PORTLAND, Ore --
Army engineers and planners continue developing an Environmental Impact Statement (EIS) for the Willamette Valley System (WVS) that will address the continued operations and maintenance of the System in accordance with authorized project purposes; while meeting Endangered Species Act obligations to avoid jeopardizing the continued existence of listed species.
As part of this planning process, the U.S. Army Corps of Engineers (Corps) is offering the public the chance to view the progress, through virtual reality. Corps staff encourages the public to view a virtual room, which contains videos, digital boards, slides and maps that should help attendees understand the purpose of the EIS and the National Environmental Policy Act process. Additionally, the materials lay out the purpose of the EIS as well as the alternatives identified.
The virtual room is available now and the Corps team hopes it will be a good teaser for an upcoming public meeting that they anticipate will happen this winter. This is will not be a forum for public comment, but the Corps will be seeking public comment on the draft EIS in fall 2022.
Virtual Room link: https://gather.cdmsmith.com/v/NkjxE7ErqlQ.
“We’ve spent the last two years developing a broad-range of alternatives looking to balance our various objectives, including water management flexibility and fish passage in accordance with our authorized purposes like irrigation and recreation,” said Kelly Wingard, Portland District project manager. “We are excited to have this tool help us communicate these final alternatives with the public,” she said.
The WVS EIS continues to be a complex process and Corps staff plan to hold another public information session to help explain what has been accomplished since EIS scoping began in 2019. The upcoming meeting will present a report, which is a snapshot in time and will summarize the process the Corps has gone through to identify alternative ways of operating and maintaining the WVS, while meeting Endangered Species Act requirements.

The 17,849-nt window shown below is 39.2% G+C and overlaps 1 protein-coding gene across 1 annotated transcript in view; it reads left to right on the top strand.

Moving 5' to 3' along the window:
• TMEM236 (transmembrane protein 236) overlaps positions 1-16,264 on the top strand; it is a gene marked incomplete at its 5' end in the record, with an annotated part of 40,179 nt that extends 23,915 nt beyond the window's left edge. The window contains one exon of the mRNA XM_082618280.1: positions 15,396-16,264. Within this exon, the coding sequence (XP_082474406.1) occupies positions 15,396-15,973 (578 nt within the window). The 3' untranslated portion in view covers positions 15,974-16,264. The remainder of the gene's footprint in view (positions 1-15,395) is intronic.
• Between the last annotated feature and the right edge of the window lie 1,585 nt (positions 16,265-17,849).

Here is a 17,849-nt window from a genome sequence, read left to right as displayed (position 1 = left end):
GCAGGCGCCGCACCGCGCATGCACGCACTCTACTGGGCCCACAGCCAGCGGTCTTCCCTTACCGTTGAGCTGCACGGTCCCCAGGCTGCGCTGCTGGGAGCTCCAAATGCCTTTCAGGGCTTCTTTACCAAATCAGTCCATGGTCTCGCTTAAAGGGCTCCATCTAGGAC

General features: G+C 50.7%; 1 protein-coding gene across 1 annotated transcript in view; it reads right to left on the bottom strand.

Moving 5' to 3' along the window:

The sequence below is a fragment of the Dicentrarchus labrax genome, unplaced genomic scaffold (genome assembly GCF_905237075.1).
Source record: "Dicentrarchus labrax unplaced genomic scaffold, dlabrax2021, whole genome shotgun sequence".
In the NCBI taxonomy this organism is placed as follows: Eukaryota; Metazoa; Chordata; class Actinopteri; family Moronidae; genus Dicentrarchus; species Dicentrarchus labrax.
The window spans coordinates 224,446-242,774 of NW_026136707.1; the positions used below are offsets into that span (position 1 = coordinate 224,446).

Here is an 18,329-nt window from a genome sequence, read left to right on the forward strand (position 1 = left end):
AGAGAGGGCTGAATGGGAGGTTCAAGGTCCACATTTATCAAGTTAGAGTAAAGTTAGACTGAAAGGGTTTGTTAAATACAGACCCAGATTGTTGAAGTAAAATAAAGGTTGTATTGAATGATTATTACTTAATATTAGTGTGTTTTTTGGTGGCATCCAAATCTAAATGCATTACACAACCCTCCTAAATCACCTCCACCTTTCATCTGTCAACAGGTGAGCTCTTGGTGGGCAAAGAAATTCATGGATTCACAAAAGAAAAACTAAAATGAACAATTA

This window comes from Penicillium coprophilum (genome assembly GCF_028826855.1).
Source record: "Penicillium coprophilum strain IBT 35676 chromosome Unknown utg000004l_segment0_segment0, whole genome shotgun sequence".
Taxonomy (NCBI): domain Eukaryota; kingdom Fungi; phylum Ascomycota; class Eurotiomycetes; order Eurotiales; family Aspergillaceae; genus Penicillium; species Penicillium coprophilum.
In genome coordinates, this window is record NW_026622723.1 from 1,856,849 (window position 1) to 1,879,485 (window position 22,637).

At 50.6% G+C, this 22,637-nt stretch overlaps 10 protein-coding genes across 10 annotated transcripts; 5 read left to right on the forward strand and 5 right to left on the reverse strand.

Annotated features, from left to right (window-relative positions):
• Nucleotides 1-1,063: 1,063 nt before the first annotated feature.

The WVS EIS is reshaping future operations in the Willamette Valley and the Corps is analyzing a broad range of alternatives, including:
- High-value structural options
- Floating fish facilities
- Temperature control towers
- Operations, which may be impactful for some authorized purposes
- Water release through diversion tunnel, regulating outlets, delayed refills or spillways, which could affect
- Water supply
- Water temperature (quality)
- A combination of the structures and operations
These alternate approaches to balancing authorized purposes will not impact flood risk management but will have important tradeoffs for stakeholders and decision makers to consider.
It’s important to note that Corps staff developed these alternatives by combining the numerous actions identified by the public during scoping and in coordination with our Cooperating Agencies.
Background: Through the Willamette Valley System Operations & Maintenance EIS, the Corps will disclose the environmental impacts of its continued operation and maintenance (O&M) of 13 multipurpose dams and federal oversight of 43 miles of revetments in the Willamette River Basin, which constitute the Willamette Valley Project. It will further disclose the environmental impacts of implementation, construction and related activities, including for downstream fish passage and temperature control at various projects.
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